There could be a different response to Saudi demands that we stop investigating them, "or else".  How cheering it would be if the British ambassador to Saudi Arabia were to be instructed to call on the senior Saudi prince and say to him:

"Your Royal Highness, I'm sorry to disappoint you, but I'm afraid that in our country we don't practise political interference in semi-judicial proceedings such as the investigation of possible crimes committed against our laws.  I ought to remind you, politely, I hope, that your country has more at stake in preserving a constructive relationship with my country than my country has in its relations with yours.  Britain plays a significant role in supporting and sustaining Your Royal Highness's avowedly unstable and insecure régime, whereas ours doesn't depend in the smallest degree on support from yours.  The danger to the Saudi throne posed by Islamic extremist terrorism far exceeds any danger it might pose to our much more durable democracy, and if you carry out your threat to withdraw cooperation with us in our joint campaign against terrorism, you will lose more than we shall:  cooperation is a two-way street and we have many other more substantive partners in this effort than you do.

"I also hear what you say about the consequences for our hopes of selling you 72 Eurofighter Typhoon jets if we go ahead with our investigation of possible illegal bribes paid in the context of the earlier phases of Al Yamamah, but I respectfully remind you that here too your country and government have a significant stake in preserving our goodwill.  We have in our possession a huge stock of information about the ways in which the Saudi royal family benefits financially and personally from these huge contracts, ultimately at the expense of ordinary Saudi citizens, and you can easily imagine the effect on the stability of your régime if even a fraction of this information were to become public.

"Moreover, I think you should consider the likely consequences for your defences, both domestic and international, if there were to be a regrettable interruption in the supply of spare parts, servicing, training facilities and other after-sales services in support of the enormous amount of defence equipment that we have sold you since 1985.  Perhaps you would be able to replace these by persuading new French commercial partners to supply them, but I very much doubt it. 

"I do hope that on sober reflection you will agree that we both have a major interest — yours even greater than ours — in avoiding an impulsively conceived breach in our mutually profitable relationship, and that it will be in Saudi Arabia's interests as much as (or more than) ours to concentrate now on eliminating any hint of sleaze or corruption from our future dealings, even if that means tracking down and prosecuting those in both our countries who may — or may not — have been responsible for corrupt activities in the past.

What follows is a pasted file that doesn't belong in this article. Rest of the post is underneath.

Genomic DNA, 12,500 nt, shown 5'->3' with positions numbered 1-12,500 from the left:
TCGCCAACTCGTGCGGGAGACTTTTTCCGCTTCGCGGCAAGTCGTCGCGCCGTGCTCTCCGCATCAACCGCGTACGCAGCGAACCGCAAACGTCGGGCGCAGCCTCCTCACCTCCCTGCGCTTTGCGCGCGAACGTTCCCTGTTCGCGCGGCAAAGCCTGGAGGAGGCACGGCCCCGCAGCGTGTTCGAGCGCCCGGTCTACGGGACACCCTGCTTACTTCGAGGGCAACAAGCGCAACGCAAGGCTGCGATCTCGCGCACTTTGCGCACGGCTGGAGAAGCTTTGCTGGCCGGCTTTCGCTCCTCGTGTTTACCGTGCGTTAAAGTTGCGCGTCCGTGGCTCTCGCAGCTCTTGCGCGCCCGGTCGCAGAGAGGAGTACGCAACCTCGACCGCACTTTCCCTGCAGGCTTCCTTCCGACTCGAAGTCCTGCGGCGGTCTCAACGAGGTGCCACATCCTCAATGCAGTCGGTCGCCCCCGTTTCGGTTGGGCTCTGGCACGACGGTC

"And finally, Sir, I ought to tell you in all frankness and friendship that my country has never taken kindly to being threatened, and that we have a record of remarkable obstinacy in defending our democracy and its commitment to the rule of law, even if there is sometimes a material price to be paid for doing so. Our people have a quite strong antipathy to being pushed around, even by wealthy countries in whose friendship we have a major stake.  It is an attitude that I earnestly and respectfully commend to Your Royal Highness. 

"I should of course make it clear that I am speaking on the explicit instructions of my government."

Dream on!


1 Response

  1. Pete says:

    My reaction to this sorry episode was not one of surprise, as I've grown used to being let down by our leaders in recent years, but one of sadness and a fair degree of embarrassment.  Less than six months ago the Government published a White Paper on international development which highlighted the importance of good governance nationally and internationally.  And now the same Government has decided that it's fine for politicians to interfere in the judicial process.  Imagine how embarrassing it must be for poor old Hilary Benn, who has been travelling the world calling for developing countries to improve the way they govern themselves. 

    Brian writes:  Pete, I had exactly the same thought: sympathy for Hilary Benn, who I believe is also in charge of the group drafting a new and comprehensive anti-corruption Bill.   The only hope now is that Gordon Brown, once given the chance, will clean out the stables.  Brown-Benn would make a great ticket.